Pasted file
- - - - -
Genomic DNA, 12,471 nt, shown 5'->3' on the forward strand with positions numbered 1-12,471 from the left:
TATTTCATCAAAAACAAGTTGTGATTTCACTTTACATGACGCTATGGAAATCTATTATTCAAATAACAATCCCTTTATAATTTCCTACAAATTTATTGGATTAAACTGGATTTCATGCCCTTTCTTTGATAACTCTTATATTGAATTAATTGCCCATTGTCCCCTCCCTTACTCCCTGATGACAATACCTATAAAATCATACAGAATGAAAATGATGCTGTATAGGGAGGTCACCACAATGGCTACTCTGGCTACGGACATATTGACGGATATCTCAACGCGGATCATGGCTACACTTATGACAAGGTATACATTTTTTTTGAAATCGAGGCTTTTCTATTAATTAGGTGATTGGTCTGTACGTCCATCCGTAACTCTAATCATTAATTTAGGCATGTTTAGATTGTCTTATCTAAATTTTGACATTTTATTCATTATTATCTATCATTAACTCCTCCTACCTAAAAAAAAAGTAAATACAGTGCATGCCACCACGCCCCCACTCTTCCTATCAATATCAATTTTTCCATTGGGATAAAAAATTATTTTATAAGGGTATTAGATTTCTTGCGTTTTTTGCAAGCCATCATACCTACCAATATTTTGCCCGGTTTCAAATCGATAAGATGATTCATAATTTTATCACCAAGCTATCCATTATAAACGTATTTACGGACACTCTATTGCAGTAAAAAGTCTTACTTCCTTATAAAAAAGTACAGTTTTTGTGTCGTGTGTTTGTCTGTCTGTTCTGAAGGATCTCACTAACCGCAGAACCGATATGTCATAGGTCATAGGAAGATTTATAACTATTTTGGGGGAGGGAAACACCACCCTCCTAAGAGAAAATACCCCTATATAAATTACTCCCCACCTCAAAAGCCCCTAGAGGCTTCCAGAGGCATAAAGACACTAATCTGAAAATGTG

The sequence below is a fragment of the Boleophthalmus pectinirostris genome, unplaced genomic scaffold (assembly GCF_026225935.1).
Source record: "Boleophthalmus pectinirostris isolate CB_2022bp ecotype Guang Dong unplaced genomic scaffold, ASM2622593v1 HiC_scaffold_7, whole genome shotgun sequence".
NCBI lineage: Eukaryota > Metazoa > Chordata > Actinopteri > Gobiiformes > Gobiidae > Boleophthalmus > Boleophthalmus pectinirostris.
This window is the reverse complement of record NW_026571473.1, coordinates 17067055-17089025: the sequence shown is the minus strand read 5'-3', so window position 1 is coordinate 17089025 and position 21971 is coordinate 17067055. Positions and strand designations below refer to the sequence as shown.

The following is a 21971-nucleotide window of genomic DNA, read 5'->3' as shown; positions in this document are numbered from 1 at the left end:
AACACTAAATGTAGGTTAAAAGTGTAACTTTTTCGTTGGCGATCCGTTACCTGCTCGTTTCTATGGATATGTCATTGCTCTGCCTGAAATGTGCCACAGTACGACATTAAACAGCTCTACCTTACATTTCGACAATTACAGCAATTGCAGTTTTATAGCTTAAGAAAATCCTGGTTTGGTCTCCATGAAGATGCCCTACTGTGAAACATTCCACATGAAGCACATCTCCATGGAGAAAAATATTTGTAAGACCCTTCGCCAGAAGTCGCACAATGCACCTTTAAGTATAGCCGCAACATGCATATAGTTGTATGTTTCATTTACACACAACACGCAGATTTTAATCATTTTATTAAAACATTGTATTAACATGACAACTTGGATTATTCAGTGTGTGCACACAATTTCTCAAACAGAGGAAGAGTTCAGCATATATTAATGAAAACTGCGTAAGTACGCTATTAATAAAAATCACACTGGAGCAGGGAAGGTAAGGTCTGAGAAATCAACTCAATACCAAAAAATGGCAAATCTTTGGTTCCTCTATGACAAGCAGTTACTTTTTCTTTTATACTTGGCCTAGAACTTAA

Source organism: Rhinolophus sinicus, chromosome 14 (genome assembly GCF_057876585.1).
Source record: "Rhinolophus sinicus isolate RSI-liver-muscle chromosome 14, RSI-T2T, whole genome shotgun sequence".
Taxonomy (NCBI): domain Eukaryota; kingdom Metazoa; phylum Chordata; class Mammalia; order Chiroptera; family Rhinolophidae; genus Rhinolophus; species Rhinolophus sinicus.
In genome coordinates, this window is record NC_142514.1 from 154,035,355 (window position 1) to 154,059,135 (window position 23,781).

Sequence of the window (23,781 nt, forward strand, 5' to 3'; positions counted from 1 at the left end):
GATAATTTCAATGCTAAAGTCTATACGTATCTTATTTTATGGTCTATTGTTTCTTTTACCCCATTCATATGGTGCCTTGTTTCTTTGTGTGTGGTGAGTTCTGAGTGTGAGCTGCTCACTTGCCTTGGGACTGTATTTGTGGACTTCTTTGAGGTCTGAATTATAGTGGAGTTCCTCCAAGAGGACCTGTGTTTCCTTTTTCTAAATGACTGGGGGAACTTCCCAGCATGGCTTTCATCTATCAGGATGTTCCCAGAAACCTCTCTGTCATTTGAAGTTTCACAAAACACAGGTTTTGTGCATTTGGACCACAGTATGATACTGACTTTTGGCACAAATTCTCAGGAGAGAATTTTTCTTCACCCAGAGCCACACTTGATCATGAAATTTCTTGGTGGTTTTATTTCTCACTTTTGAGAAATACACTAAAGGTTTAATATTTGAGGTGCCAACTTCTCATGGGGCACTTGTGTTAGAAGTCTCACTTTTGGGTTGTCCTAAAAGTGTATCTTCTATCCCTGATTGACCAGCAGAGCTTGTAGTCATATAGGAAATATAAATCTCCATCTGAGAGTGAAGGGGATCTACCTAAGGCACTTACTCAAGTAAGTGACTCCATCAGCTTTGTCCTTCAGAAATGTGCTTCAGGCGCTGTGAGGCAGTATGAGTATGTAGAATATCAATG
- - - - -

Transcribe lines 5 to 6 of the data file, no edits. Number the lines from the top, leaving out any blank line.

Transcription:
NCBI lineage: Eukaryota > Metazoa > Chordata > Actinopteri > Gobiiformes > Gobiidae > Boleophthalmus > Boleophthalmus pectinirostris.
This window is the reverse complement of record NW_026571473.1, coordinates 17067055-17089025: the sequence shown is the minus strand read 5'-3', so window position 1 is coordinate 17089025 and position 21971 is coordinate 17067055. Positions and strand designations below refer to the sequence as shown.